The purpose of this research was to gain an understanding of the sibling relationship when one sibling abuses drugs and/or alcohol. It was hypothesized that a sibling relationship with a substance-abusing sibling would have lower levels of closeness and trust than non-substance abusing sibling relationships. Nineteen young adults aged 19-47 were interviewed regarding their perceptions of the sibling relationship. Nine participants had a sibling they perceived as abusing drugs or alcohol, 1 participant was a substance abuser with a non-abusing sibling, and 9 participants had a non-substance abusing sibling. The sample was not randomly selected with participants recruited from Rochester Institute of Technology psychology, sociology, and social work classes and through acquaintances of the researcher. Siblings with a substance-abusing brother or sister were found to have more distant relationships, less trust toward his/her sibling, and poorer communication within the family. Both the participant and his/her sibling were found to change their behavior after the substance abuse began.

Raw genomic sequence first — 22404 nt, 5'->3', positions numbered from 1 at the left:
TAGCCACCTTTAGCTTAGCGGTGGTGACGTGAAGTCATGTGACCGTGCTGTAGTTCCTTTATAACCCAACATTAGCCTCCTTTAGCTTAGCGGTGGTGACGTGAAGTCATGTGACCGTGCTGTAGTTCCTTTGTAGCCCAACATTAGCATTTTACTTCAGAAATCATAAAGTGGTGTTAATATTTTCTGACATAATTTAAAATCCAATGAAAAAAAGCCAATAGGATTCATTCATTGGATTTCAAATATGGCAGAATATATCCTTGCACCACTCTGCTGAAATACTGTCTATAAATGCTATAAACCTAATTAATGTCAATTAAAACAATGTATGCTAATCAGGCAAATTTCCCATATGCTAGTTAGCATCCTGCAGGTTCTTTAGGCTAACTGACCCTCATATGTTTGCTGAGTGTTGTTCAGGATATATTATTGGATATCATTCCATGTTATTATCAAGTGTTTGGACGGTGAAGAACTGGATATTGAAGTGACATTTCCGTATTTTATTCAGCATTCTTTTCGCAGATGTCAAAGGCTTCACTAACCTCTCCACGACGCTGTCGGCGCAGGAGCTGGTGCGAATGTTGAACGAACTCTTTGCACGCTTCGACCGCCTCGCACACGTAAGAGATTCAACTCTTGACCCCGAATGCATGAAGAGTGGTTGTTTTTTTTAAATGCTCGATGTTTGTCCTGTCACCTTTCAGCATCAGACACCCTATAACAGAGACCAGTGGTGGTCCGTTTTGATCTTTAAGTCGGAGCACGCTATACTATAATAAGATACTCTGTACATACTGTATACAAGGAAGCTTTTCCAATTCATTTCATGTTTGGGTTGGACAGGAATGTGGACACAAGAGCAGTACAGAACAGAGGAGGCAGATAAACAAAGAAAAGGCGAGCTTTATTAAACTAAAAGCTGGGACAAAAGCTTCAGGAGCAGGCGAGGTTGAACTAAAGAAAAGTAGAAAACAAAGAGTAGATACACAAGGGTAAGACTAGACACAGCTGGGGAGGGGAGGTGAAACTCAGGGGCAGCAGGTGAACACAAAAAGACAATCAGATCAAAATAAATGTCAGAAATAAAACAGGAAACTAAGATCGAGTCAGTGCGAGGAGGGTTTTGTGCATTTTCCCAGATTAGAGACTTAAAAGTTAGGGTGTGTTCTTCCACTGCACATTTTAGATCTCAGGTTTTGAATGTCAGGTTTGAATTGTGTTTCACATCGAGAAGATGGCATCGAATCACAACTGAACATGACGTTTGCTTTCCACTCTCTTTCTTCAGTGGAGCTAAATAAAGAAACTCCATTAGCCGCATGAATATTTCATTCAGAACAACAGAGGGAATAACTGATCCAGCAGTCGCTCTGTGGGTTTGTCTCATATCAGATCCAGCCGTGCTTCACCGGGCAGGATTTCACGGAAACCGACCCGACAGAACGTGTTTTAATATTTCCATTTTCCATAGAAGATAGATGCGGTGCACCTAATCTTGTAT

Library of Congress Subject Headings
Substance abuse--Family relationships; Alcoholics--Family relationships; Addicts--Family relationships; Brothers and sisters
Department, Program, or Center
Department of Psychology (CLA)
Garney, Kellee, "How substance abuse affects sibling relationships: A Qualitative study" (2002). Thesis. Rochester Institute of Technology. Accessed from
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